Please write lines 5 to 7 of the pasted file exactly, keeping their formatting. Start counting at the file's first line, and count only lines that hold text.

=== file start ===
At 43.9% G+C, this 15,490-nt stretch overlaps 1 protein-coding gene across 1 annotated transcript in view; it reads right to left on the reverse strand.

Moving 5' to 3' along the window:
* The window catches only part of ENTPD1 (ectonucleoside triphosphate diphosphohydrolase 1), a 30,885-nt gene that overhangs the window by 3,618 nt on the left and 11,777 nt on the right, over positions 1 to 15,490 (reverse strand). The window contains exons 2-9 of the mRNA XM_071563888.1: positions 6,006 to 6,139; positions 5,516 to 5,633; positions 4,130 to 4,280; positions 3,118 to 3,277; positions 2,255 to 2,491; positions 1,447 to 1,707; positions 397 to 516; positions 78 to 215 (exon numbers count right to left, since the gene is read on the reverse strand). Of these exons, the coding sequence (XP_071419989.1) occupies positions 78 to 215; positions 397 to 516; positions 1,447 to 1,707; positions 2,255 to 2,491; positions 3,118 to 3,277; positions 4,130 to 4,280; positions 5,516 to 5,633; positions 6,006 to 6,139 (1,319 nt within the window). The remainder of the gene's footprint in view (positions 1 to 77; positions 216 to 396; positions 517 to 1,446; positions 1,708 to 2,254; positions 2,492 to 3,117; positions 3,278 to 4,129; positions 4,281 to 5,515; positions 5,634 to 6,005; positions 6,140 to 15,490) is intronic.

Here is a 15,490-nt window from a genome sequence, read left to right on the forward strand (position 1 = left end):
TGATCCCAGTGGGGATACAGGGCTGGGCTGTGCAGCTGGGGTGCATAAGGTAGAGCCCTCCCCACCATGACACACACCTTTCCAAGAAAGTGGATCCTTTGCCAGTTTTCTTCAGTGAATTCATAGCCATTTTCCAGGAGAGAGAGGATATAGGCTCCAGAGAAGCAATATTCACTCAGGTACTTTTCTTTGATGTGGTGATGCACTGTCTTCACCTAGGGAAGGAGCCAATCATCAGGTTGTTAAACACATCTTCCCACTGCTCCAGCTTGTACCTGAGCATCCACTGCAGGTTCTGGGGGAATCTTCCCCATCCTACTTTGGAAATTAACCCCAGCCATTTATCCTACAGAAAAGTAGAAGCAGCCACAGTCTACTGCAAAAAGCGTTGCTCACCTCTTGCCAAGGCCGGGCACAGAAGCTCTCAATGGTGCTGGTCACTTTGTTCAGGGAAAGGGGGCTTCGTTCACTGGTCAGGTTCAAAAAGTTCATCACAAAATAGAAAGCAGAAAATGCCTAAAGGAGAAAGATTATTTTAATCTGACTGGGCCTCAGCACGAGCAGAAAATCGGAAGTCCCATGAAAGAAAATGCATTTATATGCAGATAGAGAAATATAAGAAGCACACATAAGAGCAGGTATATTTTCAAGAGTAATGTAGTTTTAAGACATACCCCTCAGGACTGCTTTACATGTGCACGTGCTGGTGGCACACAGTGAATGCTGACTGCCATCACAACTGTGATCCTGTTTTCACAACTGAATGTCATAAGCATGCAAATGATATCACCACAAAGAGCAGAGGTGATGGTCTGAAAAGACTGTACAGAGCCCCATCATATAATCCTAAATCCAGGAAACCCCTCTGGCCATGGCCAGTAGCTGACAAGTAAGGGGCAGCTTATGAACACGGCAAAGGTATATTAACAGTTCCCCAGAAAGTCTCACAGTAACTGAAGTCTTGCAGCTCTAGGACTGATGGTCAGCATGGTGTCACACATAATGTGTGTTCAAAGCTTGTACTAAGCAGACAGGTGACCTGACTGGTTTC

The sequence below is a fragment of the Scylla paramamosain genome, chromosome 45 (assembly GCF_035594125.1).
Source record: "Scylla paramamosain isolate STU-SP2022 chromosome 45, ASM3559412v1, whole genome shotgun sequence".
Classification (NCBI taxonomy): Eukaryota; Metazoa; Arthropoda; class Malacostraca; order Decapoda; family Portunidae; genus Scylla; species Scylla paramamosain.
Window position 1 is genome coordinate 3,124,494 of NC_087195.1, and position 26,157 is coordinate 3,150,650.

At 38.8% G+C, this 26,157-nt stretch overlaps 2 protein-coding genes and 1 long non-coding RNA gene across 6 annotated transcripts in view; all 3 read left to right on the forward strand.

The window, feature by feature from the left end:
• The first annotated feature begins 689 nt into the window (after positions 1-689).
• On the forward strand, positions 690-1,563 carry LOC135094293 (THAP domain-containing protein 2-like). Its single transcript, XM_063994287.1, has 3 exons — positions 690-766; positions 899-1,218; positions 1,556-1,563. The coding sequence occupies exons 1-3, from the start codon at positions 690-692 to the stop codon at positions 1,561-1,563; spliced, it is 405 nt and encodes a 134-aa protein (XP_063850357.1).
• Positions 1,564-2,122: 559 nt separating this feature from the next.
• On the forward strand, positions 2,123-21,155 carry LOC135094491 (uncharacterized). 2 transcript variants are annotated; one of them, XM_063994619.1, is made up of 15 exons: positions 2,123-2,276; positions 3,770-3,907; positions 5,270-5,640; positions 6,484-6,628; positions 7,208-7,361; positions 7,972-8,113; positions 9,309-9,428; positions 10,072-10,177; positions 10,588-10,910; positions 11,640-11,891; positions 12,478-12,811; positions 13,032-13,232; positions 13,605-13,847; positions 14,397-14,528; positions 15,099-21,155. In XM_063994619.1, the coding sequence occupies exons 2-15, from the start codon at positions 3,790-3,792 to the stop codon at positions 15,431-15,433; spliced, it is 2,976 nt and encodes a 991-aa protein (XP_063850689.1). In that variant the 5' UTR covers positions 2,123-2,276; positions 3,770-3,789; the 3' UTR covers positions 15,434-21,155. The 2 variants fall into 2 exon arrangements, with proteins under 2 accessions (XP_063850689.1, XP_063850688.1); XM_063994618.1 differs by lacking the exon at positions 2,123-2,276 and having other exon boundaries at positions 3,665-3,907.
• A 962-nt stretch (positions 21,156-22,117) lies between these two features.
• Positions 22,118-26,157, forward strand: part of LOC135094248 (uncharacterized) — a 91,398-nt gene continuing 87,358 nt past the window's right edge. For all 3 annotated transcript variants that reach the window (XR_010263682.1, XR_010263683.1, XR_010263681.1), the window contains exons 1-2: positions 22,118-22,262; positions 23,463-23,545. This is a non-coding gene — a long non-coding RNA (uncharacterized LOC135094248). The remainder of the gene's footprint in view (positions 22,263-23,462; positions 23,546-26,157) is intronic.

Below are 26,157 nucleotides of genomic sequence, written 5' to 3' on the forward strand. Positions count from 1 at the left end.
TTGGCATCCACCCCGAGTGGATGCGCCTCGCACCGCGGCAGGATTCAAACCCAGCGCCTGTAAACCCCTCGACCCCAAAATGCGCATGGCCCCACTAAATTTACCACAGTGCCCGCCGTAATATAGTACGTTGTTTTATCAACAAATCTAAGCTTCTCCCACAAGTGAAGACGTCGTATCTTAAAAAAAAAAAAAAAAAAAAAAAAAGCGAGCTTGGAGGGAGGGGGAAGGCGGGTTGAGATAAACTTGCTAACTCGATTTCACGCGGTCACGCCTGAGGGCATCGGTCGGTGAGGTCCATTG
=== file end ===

TGATCCCAGTGGGGATACAGGGCTGGGCTGTGCAGCTGGGGTGCATAAGGTAGAGCCCTCCCCACCATGACACACACCTTTCCAAGAAAGTGGATCCTTTGCCAGTTTTCTTCAGTGAATTCATAGCCATTTTCCAGGAGAGAGAGGATATAGGCTCCAGAGAAGCAATATTCACTCAGGTACTTTTCTTTGATGTGGTGATGCACTGTCTTCACCTAGGGAAGGAGCCAATCATCAGGTTGTTAAACACATCTTCCCACTGCTCCAGCTTGTACCTGAGCATCCACTGCAGGTTCTGGGGGAATCTTCCCCATCCTACTTTGGAAATTAACCCCAGCCATTTATCCTACAGAAAAGTAGAAGCAGCCACAGTCTACTGCAAAAAGCGTTGCTCACCTCTTGCCAAGGCCGGGCACAGAAGCTCTCAATGGTGCTGGTCACTTTGTTCAGGGAAAGGGGGCTTCGTTCACTGGTCAGGTTCAAAAAGTTCATCACAAAATAGAAAGCAGAAAATGCCTAAAGGAGAAAGATTATTTTAATCTGACTGGGCCTCAGCACGAGCAGAAAATCGGAAGTCCCATGAAAGAAAATGCATTTATATGCAGATAGAGAAATATAAGAAGCACACATAAGAGCAGGTATATTTTCAAGAGTAATGTAGTTTTAAGACATACCCCTCAGGACTGCTTTACATGTGCACGTGCTGGTGGCACACAGTGAATGCTGACTGCCATCACAACTGTGATCCTGTTTTCACAACTGAATGTCATAAGCATGCAAATGATATCACCACAAAGAGCAGAGGTGATGGTCTGAAAAGACTGTACAGAGCCCCATCATATAATCCTAAATCCAGGAAACCCCTCTGGCCATGGCCAGTAGCTGACAAGTAAGGGGCAGCTTATGAACACGGCAAAGGTATATTAACAGTTCCCCAGAAAGTCTCACAGTAACTGAAGTCTTGCAGCTCTAGGACTGATGGTCAGCATGGTGTCACACATAATGTGTGTTCAAAGCTTGTACTAAGCAGACAGGTGACCTGACTGGTTTC

The sequence below is a fragment of the Scylla paramamosain genome, chromosome 45 (assembly GCF_035594125.1).
Source record: "Scylla paramamosain isolate STU-SP2022 chromosome 45, ASM3559412v1, whole genome shotgun sequence".